Twitter data offers a unique perspective on American Indian/Alaska Native youth
Around Him, D. Li, W., Gross, E., Warren, J., DeMand, A., Garcia-Baza, I., Habteselasse, (2020). Twitter Analysis Can Help Practitioners, Policymakers, and Researchers Better Understand Topics Relevant to American Indian/Alaska Native Youth. Child Trends. Retrieved November 17, 2020, from https://www.childtrends.org/publications/twitter-analysis-practitioners-policymakers-researchers-understand-topics-american-indian-alaska-native-youth
Summarized by Ariel Ervin
Notes of Interests:
- Although children and youth under age 18 constitute nearly one-third of the American Indian/Alaska Native (AI/AN) population in the United States, data on their needs and interests are still limited.
- Big data, particularly social media data, present an opportunity to learn about population-level trends worthy of focus in research, policy, and practice.
- This brief provides implications and recommendations for researchers, practitioners, and stakeholders who work with this subgroup, based on Twitter data.
- “Activism” (35%), “identity, nationality, or nation” (19%), and “politics” (11%) were salient themes that were identified from hashtags.
- Although the authors only selected hashtags specifically geared towards AI/AN for the initial dataset, 69% of the hashtags in the final analysis were not specific to this subpopulation: e.g. #cdnpoli (Canadian politics), #education, and #blacklivesmatter.
- The findings implicate that researchers must understand that Indigenous identities, nations, and nationalities are intertwined and nuanced and when using social media to address AI/AN topics, stakeholders should be aware of intersectional identities and movements.
Introduction (Reprinted from the Introduction)
In this brief we share key implications for practitioners and policy stakeholders who work with AI/AN communities or on issues relevant to these communities. We also offer recommendations for interpreting these Twitter data that may be useful to researchers and others who seek to use similar social media data in their work. Exploring this data visualization may provide additional insight to practitioners, policymakers, and researchers interested in focusing in more depth on a specific topic or issue.
Implications (Reprinted from the Conclusions)
This analysis offers insights into the varied and dynamic conversations that happen on Twitter related to topics relevant to AI/AN children and youth. Researchers need new tools for analyzing discussions of topics important to populations that are often left out of social science research and policy. Social media analyses present opportunities to dig deeper into these conversations as they play out over time, but researchers must remain aware of how to wield these analyses in a robust and ethical manner.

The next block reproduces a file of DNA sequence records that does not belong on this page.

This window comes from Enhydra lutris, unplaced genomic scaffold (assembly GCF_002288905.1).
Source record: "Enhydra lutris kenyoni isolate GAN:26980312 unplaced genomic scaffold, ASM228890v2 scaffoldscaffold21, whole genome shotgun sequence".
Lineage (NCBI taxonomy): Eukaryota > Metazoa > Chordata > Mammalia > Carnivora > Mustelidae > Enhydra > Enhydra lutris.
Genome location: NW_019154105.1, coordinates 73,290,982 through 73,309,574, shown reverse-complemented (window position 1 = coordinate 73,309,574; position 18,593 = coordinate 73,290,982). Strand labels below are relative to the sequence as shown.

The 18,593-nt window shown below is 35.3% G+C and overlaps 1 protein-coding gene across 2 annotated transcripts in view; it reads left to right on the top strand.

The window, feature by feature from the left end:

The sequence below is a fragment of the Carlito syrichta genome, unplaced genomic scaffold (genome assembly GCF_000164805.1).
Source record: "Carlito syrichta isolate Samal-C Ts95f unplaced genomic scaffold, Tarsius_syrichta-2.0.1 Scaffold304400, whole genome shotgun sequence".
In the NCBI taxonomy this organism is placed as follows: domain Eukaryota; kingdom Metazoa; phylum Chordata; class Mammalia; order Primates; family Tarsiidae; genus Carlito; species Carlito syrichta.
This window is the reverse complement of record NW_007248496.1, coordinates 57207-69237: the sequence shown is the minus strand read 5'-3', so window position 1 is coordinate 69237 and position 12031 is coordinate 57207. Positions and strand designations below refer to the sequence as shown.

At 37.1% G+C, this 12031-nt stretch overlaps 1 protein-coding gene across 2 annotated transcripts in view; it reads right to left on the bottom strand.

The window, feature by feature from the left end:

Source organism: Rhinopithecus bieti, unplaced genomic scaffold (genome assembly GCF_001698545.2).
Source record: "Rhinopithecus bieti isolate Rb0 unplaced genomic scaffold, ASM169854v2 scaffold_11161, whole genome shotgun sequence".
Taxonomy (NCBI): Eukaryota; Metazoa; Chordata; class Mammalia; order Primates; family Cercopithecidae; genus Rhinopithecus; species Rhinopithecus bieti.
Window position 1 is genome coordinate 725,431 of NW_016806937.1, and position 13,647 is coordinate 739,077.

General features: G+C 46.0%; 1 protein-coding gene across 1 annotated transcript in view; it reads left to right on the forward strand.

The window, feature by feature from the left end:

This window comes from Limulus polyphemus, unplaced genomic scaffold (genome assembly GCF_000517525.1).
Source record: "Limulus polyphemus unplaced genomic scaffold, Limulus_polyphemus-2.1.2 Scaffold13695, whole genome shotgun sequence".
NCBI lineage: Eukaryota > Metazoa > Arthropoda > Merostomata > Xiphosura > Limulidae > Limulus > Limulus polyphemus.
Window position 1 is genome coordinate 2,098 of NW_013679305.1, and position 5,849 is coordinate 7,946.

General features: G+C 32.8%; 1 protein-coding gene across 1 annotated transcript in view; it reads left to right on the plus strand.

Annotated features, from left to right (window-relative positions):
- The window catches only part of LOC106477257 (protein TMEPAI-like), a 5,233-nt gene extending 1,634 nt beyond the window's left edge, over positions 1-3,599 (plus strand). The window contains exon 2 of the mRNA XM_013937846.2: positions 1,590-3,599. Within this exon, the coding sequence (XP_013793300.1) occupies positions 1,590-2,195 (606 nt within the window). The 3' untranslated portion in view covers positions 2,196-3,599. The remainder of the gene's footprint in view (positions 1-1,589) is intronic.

When studying social media conversations relevant to AI/AN populations, researchers must consider the history and fluidity of geographic borders, the social media platform they use for analysis (and how its particularities will affect the data), the co-opting of identities and online cultural appropriation that can muddy results, and the legacies of abusive data collection and analysis. Navigating these challenges allows for opportunities to create more inclusive data science methods.
Researchers are likely to find that, when analyzing the unstructured data of online conversations, many topics arise that are not specific to AI/AN populations; this is because conversations, like identities, are intersectional. Indeed, the phrase “topics relevant to AI/AN children and youth” may be a misnomer, because AI/AN individuals carry many identities, and because AI/AN communities interact and intersect with other communities and the topics relevant to them. In addition, Twitter is often used for collaboration and coalition-building across political movements and trends. Researchers should embrace this complexity, although it may add new challenges even while opening doors.
Finally, one major benefit of social media analysis is that it allows us to not only produce snapshots of online conversations, but also to track conversations over time. To engage with the needs and interests of AI/AN communities, policymakers and practitioners must remember that online conversations are not static. Understanding how these conversations evolve is another part of seeing AI/AN communities in a complex light as needs shift, new movements take hold, and trends wax and wane.
To access this brief, click here.